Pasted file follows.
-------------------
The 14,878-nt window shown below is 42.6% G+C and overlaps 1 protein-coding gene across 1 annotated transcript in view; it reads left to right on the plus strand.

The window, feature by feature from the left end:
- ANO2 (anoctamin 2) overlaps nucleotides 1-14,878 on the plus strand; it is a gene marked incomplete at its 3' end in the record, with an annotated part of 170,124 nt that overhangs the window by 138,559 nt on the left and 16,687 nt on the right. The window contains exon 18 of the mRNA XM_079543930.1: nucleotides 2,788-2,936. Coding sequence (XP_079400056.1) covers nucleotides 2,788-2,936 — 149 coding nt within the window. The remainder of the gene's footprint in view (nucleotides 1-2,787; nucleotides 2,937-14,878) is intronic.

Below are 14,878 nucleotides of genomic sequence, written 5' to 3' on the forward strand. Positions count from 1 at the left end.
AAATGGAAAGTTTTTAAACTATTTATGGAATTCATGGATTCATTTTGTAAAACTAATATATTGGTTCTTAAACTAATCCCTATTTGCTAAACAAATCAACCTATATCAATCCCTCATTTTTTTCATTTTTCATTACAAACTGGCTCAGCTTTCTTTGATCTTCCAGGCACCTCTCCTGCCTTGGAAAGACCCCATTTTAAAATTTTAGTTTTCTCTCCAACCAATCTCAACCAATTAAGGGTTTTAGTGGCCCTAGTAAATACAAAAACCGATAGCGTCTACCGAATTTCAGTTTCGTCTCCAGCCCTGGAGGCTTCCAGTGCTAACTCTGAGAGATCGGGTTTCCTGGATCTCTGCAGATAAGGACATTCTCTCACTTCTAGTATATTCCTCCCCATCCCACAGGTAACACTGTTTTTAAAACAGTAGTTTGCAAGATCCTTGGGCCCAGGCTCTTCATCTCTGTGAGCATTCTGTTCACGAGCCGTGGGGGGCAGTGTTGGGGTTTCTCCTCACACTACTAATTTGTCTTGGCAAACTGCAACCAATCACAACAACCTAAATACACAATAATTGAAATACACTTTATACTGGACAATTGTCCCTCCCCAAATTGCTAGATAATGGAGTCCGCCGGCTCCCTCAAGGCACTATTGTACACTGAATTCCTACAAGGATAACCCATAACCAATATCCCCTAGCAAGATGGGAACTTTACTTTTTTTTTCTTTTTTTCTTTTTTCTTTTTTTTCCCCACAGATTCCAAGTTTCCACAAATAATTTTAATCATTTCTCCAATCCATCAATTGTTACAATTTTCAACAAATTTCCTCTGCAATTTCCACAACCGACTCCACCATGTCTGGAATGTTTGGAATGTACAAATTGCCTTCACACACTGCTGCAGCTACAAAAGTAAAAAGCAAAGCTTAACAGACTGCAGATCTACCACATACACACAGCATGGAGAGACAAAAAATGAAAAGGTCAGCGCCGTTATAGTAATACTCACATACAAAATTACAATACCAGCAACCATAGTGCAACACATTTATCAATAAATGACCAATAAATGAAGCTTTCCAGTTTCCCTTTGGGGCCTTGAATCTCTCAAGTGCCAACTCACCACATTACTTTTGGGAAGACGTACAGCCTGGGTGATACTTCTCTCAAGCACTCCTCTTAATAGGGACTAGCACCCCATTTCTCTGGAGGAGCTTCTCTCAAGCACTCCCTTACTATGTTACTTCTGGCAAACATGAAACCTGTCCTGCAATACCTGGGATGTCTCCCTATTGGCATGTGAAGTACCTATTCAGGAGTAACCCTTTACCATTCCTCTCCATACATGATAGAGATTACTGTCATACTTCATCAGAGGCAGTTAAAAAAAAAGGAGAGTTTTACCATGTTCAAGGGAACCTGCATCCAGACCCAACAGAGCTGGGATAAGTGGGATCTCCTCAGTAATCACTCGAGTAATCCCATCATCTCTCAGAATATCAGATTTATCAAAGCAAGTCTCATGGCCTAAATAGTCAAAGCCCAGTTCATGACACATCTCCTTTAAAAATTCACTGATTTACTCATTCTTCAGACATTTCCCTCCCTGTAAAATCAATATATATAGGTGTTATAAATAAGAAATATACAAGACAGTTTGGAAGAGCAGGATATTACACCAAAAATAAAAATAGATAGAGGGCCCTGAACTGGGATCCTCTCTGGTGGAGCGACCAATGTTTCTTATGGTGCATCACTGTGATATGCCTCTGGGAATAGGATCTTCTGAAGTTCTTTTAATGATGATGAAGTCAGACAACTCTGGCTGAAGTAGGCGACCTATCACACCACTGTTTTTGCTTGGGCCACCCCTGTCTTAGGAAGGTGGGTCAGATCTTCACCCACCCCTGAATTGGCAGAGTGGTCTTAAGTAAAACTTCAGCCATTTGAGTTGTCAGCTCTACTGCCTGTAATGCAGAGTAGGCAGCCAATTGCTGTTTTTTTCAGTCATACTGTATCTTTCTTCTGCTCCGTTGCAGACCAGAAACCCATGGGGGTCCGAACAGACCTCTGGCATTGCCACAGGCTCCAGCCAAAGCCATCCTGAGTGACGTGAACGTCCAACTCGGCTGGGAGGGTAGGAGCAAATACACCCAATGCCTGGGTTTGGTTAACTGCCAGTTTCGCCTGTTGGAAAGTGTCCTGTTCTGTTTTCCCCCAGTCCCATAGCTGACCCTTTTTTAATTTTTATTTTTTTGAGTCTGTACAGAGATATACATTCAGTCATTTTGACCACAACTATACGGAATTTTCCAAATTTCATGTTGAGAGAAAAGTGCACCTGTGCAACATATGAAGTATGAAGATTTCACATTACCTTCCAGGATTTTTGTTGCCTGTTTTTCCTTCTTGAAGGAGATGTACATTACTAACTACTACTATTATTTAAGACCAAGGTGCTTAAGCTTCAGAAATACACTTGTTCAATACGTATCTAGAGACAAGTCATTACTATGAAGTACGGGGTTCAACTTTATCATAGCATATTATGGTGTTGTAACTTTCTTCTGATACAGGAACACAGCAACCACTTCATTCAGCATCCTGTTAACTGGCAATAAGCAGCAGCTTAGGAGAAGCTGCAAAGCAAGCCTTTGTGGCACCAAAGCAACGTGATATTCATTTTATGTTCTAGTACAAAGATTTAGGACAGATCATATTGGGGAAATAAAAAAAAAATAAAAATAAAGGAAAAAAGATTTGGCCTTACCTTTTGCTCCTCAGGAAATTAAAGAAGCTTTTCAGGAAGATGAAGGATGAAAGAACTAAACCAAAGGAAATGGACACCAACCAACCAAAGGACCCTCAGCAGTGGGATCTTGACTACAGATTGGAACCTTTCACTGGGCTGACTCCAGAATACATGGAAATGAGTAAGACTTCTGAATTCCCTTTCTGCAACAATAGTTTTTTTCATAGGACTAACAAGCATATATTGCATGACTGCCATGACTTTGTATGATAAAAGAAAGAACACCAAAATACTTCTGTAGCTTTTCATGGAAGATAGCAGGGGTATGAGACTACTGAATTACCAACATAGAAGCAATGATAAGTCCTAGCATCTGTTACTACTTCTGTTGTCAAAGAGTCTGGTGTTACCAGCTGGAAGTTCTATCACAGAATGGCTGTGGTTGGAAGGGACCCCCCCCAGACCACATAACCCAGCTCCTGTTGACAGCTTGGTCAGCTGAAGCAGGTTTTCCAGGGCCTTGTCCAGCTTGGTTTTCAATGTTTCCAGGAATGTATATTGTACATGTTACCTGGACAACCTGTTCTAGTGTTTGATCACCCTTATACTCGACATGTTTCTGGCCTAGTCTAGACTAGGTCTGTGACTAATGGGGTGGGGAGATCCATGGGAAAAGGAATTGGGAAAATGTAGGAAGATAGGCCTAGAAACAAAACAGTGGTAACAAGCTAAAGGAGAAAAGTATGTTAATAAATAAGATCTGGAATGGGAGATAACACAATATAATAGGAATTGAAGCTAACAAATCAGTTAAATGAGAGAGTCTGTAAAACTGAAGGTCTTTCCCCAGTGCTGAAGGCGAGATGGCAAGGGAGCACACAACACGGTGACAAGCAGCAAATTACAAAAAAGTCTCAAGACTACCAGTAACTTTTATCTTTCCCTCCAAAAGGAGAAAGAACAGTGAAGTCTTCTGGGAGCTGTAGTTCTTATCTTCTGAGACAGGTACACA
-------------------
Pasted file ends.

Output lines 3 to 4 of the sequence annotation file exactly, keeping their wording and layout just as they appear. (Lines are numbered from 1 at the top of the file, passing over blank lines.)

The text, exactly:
- ANO2 (anoctamin 2) overlaps nucleotides 1-14,878 on the plus strand; it is a gene marked incomplete at its 3' end in the record, with an annotated part of 170,124 nt that overhangs the window by 138,559 nt on the left and 16,687 nt on the right. The window contains exon 18 of the mRNA XM_079543930.1: nucleotides 2,788-2,936. Coding sequence (XP_079400056.1) covers nucleotides 2,788-2,936 — 149 coding nt within the window. The remainder of the gene's footprint in view (nucleotides 1-2,787; nucleotides 2,937-14,878) is intronic.

Below are 14,878 nucleotides of genomic sequence, written 5' to 3' on the forward strand. Positions count from 1 at the left end.